What do you do when you are working on a project and become distracted? How do you regain focus? How do you maintain focus after you have regained your focus? Those are key questions as they speak to personal and professional productivity.
Handle the work crisis first. Imagine you receive a phone call in the middle of a significant thought while writing an important report providing solutions to an important problem within the organization, how do you regain that focus? As far as regaining focus at work after a phone call, a work crisis, a co-worker’s question, or another event, it is important for people to realize that they can only fully tackle one issue at a time. Therefore, handle the work crisis, take that phone call or question, and when you are finished, take a few minutes to process the issue. Write down any further thoughts, questions, or areas to follow up with on that issue. Taking these few minutes will help to sort and clarify all of the thoughts that are surely swirling in your head and distracting your focus. Once you have processed the issue and written down pertinent details, it is easier for you to return to the task you were initially working on because your mind is less cluttered.
Create the list of tasks. Creating lists and prioritizing are the two keys to focusing on the tasks at hand rather than what lies ahead. It is certainly important to have a larger picture in your mind of what lies ahead, but those same thoughts can poison your focus for the tasks that need to be tackled in the present moment. Prior to the start of the month, create a list of projects that you need to complete within the next four weeks. Then prioritize the projects, giving them dates and timelines on how you would like to see them progress. Further break down your projects by weeks and days. This is important because it gives you a road map for the month. When you get into the office each morning, create a list of what you need to finish by the end of the day. Distractions and changes to your plans will happen, but being organized and having a prioritized list can draw your focus back to what you need to get done to stay on task.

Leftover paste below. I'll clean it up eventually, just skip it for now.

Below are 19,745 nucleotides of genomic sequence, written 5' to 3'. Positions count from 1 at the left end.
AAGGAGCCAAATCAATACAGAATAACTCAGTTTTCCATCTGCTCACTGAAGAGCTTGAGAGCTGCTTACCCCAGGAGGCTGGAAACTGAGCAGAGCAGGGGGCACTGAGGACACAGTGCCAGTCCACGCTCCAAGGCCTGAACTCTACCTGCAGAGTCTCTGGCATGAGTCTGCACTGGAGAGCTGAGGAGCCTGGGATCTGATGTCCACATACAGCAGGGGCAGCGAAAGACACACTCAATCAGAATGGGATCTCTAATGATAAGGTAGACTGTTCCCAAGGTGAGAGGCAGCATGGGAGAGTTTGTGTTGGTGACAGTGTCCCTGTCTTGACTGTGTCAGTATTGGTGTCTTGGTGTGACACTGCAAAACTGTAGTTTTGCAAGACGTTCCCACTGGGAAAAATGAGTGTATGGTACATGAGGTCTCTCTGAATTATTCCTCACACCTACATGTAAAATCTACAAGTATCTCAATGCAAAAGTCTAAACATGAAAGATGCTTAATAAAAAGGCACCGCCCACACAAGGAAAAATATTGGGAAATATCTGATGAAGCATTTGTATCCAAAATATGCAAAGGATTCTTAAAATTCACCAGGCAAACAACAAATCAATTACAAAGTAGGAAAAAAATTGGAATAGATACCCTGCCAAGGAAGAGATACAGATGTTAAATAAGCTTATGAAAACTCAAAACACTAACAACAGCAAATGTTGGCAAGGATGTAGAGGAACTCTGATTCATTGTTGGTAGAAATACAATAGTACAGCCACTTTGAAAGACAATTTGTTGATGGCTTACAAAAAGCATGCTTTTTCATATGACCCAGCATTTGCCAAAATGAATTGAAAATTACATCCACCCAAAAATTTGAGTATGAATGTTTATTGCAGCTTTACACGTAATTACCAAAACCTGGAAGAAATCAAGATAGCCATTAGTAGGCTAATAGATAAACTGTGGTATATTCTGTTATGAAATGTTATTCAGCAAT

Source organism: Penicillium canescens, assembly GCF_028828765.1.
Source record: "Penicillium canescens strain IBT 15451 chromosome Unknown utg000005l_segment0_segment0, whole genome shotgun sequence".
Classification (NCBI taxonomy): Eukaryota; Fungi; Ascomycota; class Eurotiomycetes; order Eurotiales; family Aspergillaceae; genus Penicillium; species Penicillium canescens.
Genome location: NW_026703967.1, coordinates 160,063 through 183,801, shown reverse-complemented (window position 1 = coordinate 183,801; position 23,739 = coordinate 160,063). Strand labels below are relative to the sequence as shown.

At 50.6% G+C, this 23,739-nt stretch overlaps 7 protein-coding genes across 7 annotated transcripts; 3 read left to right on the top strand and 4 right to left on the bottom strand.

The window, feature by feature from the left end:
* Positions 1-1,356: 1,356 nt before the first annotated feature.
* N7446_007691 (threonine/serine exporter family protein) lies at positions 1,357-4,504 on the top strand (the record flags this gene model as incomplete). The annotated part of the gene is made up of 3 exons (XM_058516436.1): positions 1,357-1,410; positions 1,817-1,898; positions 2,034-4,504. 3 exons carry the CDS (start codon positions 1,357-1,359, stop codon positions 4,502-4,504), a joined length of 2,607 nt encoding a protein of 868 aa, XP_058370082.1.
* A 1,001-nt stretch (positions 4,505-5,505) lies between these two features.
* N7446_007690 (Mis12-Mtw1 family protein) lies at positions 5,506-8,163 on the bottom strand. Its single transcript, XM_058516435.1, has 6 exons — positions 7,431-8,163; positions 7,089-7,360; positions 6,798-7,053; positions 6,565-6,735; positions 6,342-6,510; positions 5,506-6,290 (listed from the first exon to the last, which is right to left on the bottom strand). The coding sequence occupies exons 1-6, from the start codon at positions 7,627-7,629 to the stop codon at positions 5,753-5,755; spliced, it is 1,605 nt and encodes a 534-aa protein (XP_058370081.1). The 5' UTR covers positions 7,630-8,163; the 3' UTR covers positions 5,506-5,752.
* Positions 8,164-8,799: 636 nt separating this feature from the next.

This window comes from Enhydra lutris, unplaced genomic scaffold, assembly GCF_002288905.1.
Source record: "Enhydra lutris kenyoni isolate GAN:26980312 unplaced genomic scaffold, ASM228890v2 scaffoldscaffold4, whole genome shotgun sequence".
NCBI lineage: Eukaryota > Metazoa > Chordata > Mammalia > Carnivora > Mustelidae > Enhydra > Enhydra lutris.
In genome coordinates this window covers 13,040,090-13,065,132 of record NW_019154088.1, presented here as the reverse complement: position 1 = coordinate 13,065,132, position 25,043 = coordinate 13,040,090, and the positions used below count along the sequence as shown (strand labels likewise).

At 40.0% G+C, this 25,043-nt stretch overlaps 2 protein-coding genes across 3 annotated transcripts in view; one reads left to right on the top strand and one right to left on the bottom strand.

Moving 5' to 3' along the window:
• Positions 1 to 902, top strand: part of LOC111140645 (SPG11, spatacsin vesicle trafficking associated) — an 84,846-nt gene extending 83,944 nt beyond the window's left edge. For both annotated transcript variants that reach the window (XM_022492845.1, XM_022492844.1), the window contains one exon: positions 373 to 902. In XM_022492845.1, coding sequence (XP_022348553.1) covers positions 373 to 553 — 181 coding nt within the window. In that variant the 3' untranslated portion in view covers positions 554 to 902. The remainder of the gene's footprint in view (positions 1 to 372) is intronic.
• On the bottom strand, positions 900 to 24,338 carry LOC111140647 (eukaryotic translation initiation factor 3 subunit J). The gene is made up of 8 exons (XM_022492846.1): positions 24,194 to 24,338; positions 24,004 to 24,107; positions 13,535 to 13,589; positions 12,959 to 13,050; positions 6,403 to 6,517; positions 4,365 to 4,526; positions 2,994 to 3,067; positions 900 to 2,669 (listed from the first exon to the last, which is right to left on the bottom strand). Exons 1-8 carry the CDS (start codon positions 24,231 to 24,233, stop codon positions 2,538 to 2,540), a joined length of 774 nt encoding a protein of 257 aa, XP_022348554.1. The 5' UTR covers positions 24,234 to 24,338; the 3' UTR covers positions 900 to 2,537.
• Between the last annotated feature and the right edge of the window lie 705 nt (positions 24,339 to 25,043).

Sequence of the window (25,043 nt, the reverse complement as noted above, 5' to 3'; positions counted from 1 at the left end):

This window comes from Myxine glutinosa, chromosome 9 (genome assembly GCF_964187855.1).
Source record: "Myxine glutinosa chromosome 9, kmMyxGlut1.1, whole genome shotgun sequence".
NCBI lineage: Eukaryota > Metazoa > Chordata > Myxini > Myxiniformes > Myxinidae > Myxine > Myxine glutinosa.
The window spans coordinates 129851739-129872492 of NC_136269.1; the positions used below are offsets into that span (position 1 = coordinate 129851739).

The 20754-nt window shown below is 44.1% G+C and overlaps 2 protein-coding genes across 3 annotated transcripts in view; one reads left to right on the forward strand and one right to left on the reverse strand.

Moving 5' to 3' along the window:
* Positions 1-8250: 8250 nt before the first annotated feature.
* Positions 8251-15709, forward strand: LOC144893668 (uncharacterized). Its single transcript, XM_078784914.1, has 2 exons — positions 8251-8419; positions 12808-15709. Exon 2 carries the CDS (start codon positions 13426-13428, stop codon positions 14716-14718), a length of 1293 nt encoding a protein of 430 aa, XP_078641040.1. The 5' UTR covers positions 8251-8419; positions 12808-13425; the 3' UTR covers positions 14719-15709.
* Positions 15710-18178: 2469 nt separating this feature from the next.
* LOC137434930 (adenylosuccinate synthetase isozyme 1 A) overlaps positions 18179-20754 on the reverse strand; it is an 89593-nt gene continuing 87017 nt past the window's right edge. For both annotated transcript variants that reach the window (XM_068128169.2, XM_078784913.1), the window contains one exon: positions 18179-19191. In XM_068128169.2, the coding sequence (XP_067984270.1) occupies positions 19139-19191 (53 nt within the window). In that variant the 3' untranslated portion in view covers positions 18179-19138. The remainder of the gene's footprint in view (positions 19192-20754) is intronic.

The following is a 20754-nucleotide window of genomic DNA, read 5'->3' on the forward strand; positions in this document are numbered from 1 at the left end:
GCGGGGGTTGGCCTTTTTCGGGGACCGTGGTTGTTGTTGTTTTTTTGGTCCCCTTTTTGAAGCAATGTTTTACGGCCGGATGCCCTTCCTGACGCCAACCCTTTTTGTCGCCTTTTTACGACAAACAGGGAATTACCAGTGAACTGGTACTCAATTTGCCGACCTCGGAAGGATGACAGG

Your list is essentially serving as your distraction back to your task. You can create lists on your cell phone, your laptop and desktop background, or even the old fashioned way of keeping a list on a sheet of paper on your desk. The more places you see your list, the more often your attention is drawn back to the tasks you need to accomplish.
While these tips are fairly simple, they are the most effective. People are asked to do more today than they ever have been asked to before, and the distractions have increased immensely. Getting back to the organizational basics of creating lists and prioritizing can help us maintain our focus even on the most hectic days at the workplace.